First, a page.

10. On my DVR's that I build, I put extra fans inside, also I use an ATX case that has a big fan in the side for extra internal ventilation. The hard drive is installed with no plastic mounters directly into the drive bay so the drive case can also help acting as a heat sink for the hard drive. I stay away from Western Digital hard drives ever since of the massive failure rates that were being experienced by many users in their normal house computers (not DVR). Therefore I only purchase Seagate hard drives. I have heard of "server grade" hard drives, but I have never purchased them because for me, it seemed like some marketing ploy, or the hard drive had extra features that wasn't really needed for a typical DVR installation thus making that hard drive very expensive. After all, all mechanical hard drives have multiple read/write heads with spinning platter discs in high speed whether they are "sever grade" or standard SATA/IDE hard drives. Even Server grade hard drives have failed very quickly (I have seen many server grade hard drive crash in a web server in like 6 months or less after installation). Also, I know its crucial in the type of motherboard used to build a DVR server, I only use top grade models, such as ASUS. As for the Power Supply Unit I only use the ULTRA brand ones rated at 800 watt to make sure that the PSU will never be an issue. In every case of my DVR installations, when a failure occurs it is always 100% the hard drive. none of my cameras, fuse box, mainboard, PSU, LCD screents, etc has failed, not a single one of them, it is always just the hard drive. Out of 10 installations, 2 of them got eventual faulty hard drives. As rory said, heat is the number 1 cause of hard drive failures. I will start mounting heat sinks designed for hard drives in top of the hard drives from now on and see if that decreases the failure rates. I know that a 20% failure rate may not be a big deal, but each time that I have to return to my customer's place to perform warranty service, that time that I am not getting paid extra, its the same time that I could be dong something productive elsewhere that generates me more income. What I am aiming here is at 100% perfection and that's why I asked about SSD because SSD has a lesser failure rate 100 times than regular conventional hard drives. As per the other poster here suggesting RAID, if there is a hard drive failure that would still require me to physically show up to the place to change the drive and let it rebuilt. ***as long as MECHANICAL hard drives are being used, it will never be reliable, there will always be faulty ones due to manufacturer's defects or other causes (maybe the distributor dropped them, etc). I do see SSD dropping in price very fast and increasing in capacity. I was searching online and I saw a PQI SSD SATA hard drive for around $299 with 130 mbs read and 100mbs write, it seems a good pick for a 4CH DVR system, after all 128GB is acceptably fine for 4 CH. Since I am HIGHLY tempted to use SSD in my future customers installations, I plan to purchase a few of them to test and benchmark them locally at my office so I can witness how they operate since no where in the internet have I found any one that have posted about their experiences over using SSD's for a DVR application I guess I shall find out on my own.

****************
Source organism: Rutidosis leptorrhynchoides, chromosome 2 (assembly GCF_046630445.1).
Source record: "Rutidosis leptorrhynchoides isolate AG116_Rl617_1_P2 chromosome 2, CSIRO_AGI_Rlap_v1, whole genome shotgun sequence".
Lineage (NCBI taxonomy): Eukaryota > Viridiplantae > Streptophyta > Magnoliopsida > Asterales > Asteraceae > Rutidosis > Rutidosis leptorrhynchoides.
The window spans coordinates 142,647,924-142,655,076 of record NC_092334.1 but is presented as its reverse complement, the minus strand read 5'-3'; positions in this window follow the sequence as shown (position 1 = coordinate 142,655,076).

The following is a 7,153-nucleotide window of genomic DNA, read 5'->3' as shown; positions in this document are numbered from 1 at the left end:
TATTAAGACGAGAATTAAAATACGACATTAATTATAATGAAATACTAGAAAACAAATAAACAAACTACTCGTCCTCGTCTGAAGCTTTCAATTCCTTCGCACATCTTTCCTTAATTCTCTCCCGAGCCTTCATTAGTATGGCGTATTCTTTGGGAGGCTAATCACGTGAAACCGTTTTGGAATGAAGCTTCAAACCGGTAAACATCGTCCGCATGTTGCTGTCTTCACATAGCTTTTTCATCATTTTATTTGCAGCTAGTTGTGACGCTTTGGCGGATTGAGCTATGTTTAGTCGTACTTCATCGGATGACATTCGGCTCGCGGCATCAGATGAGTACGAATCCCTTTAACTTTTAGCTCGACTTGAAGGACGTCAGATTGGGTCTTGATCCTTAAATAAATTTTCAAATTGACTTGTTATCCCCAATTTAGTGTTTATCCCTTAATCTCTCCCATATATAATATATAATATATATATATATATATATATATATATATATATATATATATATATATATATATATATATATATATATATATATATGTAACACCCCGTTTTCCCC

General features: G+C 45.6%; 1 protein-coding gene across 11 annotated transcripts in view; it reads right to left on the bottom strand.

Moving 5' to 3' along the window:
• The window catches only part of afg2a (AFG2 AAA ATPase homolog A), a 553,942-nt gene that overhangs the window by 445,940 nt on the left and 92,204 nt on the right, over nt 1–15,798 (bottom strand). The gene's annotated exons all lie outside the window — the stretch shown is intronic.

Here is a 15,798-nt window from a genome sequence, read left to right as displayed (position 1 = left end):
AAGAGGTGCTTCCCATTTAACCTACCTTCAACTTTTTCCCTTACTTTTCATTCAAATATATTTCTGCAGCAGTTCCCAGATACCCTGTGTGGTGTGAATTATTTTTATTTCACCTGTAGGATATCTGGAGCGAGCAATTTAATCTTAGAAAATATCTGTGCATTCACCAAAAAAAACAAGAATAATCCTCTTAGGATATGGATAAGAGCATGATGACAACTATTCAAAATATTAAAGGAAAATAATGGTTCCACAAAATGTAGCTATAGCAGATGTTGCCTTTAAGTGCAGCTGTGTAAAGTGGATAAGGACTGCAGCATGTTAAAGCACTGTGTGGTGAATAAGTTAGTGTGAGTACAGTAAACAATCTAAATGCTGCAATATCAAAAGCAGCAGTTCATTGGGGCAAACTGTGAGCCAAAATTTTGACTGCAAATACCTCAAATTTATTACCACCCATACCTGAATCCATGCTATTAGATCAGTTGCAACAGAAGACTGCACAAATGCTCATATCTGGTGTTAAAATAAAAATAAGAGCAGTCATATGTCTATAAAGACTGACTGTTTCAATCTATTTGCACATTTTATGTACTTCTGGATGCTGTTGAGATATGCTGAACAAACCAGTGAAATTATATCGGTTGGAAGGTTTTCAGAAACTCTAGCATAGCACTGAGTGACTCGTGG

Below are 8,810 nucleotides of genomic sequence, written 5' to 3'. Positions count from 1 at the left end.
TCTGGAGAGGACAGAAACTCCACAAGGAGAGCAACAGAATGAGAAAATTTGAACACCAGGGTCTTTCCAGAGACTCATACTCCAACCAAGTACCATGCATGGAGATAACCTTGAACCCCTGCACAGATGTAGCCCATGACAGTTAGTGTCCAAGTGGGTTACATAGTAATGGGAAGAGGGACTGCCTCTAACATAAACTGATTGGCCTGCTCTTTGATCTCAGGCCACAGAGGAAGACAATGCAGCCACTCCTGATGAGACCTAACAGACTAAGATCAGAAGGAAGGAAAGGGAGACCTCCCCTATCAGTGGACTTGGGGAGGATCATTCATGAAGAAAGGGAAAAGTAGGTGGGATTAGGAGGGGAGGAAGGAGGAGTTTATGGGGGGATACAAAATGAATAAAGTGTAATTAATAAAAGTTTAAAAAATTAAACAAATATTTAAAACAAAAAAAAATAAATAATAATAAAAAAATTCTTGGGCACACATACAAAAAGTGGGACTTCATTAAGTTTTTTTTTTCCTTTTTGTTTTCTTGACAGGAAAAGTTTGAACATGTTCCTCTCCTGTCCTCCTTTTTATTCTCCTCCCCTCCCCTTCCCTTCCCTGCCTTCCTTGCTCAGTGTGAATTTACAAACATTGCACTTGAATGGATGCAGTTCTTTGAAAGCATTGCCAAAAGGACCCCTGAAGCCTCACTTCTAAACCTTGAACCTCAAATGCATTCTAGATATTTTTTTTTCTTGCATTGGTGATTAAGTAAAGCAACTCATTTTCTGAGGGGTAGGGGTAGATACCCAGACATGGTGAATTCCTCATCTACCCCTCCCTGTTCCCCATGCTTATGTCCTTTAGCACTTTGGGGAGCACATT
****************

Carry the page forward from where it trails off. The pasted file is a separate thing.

11. What I have been doing so far is using a 500GB Seagate SATA Hard Drive, breaking it into two partitions, Partition0 set at 10GB for the Windows XP Operating System and the Secondary Partition1 set at 489.99GB for the Video Files. So two partition using the same hard drive. I haven't used two hard drives because of the costs, but before considering the SSD solution I was thinking of the posibility of using a 20GB hard drive for the Operating System and the DVR software and a secondary, perhaps 500GB hard drive for the Videos. However, this may no longer be required if it is safe to just use, perhaps a highly reliable 256GB Solid State Disk Drive for everything. Now the thing that I am not completely sure is how the SSD technology handles the writes procedures when the SSD will be written with 4 to 8 video FILES simultaneously and with over time, will that cause some type of instability, should I go for a MLC (Multi Layer Cell) or a SLC (Single Layer Cell), etc. Its all questions I got before I attempt to go SSD in a surveillance system install. About the RAID Array suggestion, yes that's a possibility and yes its cheaper than SSD, but if I end up concluding that SSD is relatively safe, after examining the reviews and suggestions that I may get at this forum with then my tests done at my office I would still prefer SSD over anything else. I know that SSD may be more expensive, but there is nothing better than being able to guarantee a customer 100% that there wont be a hard drive failure, that the integrity of all recordings is completely safe. Oh, what about raising my warranties from 1 year (current) to maybe like 3 years or more (projected if SSD is a GO) customers would love that given the fact that nobody else within my area that provides the same service that I do dares offers warranties in excess of 1 year and the reason is because of the impending mechanical hard drive eventual failures (I dont think any one can guarantee a mechanical hard drive will be in PERFECT condition after being written 24/7 for like 2+ years unless their advertisements is over hyped)